the third big man in the rota-
tion behind sophomore Mitch
McGary and fifth-year senior
Jordan Morgan, Horford's
playing time expanded when
McGary went out. indefinitely
after havingsurgery onhisback.
Given the opportunity, Jon
has averaged career highs in
points, rebounds and minutes.
Not that he would know. He said
he has no idea what his statistics
While he still tries to work
out more than anyone else on
the team, it's not so he can stand
out above everyone.
"It is for them, to help them
anyway I can," he said. "Even
though my role on this team
isn't necessarily to score a lot of
points, it is for them, but it's also
for peace of mind."
It's that different perspective
and experience that has stayed
with Jon while he's been at
Michigan. Jon's no longer trying
to be better than everyone on
the team. He's trying to get the
best out of everyone on the team.
Sometimes Jon wonders why
he plays Division I basketball.
Though the basketball court
brings him such relaxation
when he's alone, it's that same
place that brings him pain.
Jon sees how society looks
at people if they're not on
television, in films, make a ton
of money or are famous. He
thinks it's ridiculous that if you
don't achieve something like
that, your life doesn't amount to
So why does Jon stay out there
- on a stage that will only bring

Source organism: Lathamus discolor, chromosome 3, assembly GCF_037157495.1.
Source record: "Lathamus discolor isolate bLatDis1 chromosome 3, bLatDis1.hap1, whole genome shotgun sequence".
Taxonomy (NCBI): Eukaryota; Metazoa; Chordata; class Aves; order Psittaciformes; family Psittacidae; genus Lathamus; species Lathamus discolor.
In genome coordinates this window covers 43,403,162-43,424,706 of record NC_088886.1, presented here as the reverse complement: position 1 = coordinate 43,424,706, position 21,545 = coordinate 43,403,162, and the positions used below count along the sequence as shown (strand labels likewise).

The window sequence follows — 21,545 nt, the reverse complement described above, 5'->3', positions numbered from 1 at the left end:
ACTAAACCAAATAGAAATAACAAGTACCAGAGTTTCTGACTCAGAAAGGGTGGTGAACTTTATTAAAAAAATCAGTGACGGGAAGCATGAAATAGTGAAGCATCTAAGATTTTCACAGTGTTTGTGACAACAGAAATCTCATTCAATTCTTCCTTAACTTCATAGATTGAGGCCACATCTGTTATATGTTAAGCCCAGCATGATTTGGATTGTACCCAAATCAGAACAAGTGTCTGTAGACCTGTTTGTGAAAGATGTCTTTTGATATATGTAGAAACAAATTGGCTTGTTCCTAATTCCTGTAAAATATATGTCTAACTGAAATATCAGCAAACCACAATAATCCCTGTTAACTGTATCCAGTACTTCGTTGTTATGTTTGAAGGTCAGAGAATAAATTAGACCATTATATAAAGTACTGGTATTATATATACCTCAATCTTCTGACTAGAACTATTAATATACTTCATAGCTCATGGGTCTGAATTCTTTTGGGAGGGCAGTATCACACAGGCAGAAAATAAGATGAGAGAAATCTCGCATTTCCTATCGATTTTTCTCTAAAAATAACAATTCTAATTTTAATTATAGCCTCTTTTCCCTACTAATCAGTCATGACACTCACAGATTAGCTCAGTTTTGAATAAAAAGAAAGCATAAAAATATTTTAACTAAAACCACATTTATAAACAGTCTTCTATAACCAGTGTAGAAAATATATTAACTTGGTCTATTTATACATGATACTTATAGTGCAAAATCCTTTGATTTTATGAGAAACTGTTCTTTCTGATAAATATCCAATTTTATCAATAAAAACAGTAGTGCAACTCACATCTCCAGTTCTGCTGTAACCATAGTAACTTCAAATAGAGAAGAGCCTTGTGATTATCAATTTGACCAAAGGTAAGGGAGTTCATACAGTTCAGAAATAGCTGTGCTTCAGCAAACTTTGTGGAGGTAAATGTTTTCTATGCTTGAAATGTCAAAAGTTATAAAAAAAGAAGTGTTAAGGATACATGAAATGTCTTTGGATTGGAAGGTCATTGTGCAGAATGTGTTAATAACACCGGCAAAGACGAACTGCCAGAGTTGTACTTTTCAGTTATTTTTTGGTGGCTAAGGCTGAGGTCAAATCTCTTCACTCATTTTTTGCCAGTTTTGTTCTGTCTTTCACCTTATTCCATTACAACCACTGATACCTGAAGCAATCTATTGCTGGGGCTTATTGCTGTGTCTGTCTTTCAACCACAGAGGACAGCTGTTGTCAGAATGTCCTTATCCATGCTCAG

more lights and cameras as the
season and Michigan's success
The extra shots, the extra
lift sessions, they don't mean
the same things they did when
he was struggling to get on the
court growing up.
At that time, these things
were designed to make him
better and stronger on the court,
make him better than everyone
Now, Jon wonders about that
"Is this something I even
want to do anymore?" me said.
But he already knows the
answer to that.
He wouldn't have climbed the
ladder if he didn't.
Summer Sessions 2014
Enjoy all that Chicago and Loyola have to offer this summer
while taking a class to lighten your load for the fall. Choose from
several convenient locations and more than 300 courses.
Chicago - Online - Retreat and Ecology Campus (Woodstock, IL)
Cuneo Mansion and Gardens (Vernon Hills, IL) " Study Abroad
Apply and register today at LUC.edu/summer.
UNIVERSITY CH ICAGO
Preparing people to lead extraordinary lives